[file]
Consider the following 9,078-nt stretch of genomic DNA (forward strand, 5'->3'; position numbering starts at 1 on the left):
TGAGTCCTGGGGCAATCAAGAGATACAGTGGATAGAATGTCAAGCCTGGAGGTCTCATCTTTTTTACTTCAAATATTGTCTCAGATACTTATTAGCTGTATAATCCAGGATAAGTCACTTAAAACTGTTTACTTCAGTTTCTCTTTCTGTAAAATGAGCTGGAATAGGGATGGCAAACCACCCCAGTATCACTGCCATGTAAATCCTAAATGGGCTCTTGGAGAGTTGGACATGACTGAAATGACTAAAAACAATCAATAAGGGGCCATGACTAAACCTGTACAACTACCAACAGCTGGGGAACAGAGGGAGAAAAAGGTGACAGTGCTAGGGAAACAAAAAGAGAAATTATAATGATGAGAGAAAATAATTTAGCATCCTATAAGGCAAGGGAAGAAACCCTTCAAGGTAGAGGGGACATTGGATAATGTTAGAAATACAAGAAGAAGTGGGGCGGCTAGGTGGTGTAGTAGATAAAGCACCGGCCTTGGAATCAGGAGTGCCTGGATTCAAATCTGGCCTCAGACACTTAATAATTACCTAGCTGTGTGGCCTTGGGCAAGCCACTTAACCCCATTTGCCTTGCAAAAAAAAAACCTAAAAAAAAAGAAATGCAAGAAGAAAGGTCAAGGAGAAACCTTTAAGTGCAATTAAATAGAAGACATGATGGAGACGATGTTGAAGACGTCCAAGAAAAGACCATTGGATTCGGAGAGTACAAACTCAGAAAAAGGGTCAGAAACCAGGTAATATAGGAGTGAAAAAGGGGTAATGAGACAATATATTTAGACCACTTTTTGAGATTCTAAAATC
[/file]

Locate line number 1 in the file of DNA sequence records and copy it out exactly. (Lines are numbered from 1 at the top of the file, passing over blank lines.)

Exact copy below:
Consider the following 9,078-nt stretch of genomic DNA (forward strand, 5'->3'; position numbering starts at 1 on the left):